So nobody’s having a particularly good time in this desperately bleak film. Like Mouchette, Au Hasard Balthazar is no barrel of laughs and, as such, it doesn’t make for easy viewing. The actions of Gérard are particularly horrible. He’s one of cinema’s most truly despicable characters, with no redeeming features. A scene when he rapes Marie is notably disturbing (she seems to give consent after a short while, but this is under pressure), played out in uncomfortable silence (bar a little light background ambience). Keeping the film from getting unbearably depressing are small glimpses of warmth and love, almost solely between Marie and Balthazar.
It’s a film where the message isn’t obvious. Many readings have been made into it, the most popular being a Christ allegory. I can see that, and Bresson’s Catholic upbringing has often brought questions of faith into his films. I wouldn’t like to attach one meaning to the film myself, although I saw a lot of reflections between Balthazar and Marie, whose lives follow a vaguely similar path for portions of the film. This suggests a comment on the treatment of women by abusive, selfish men. Much of the film centres around pride and purity too. Balthazar is the only truly pure character and he’s abused for it. In Christ-like fashion he simply takes it though, possibly to help show man the error of his ways, though few characters seem to open their eyes to this.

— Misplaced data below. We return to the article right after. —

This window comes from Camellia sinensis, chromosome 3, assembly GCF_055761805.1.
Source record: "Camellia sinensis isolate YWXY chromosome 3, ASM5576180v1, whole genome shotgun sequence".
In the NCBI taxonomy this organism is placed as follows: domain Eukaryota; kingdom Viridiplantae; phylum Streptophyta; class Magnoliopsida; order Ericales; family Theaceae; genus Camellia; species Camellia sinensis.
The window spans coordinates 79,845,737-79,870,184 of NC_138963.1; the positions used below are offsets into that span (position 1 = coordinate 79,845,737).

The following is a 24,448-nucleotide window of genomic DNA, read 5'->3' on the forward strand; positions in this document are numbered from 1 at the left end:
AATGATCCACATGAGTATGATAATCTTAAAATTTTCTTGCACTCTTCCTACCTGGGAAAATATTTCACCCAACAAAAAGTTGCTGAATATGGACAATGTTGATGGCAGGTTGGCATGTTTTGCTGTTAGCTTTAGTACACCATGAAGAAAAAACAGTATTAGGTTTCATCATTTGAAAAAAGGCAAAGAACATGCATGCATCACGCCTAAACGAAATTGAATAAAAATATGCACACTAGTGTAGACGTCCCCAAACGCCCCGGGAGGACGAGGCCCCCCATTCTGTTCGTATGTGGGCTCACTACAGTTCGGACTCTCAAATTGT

The fact that it can be interpreted in various ways is part of the beauty of the film and Bresson’s style helps you focus your mind on such thoughts. He’s an incredibly minimalist filmmaker, stripping back all artifice from his frames. Shot in stark black and white, only ever using a fixed 50mm lens and avoiding elaborate, long camera movements, it’s absent of style in one sense, but a style all to itself in another.
Bresson’s approach is what I’d call economical. Using what looks like a very simple style of filmmaking on the surface, he only shows us what he feels is important to the scene or characters. No shots are added for superfluous aesthetic reasons and scenes are often short and to the point. Dialogue is minimal too, as the images and sound design tell the story.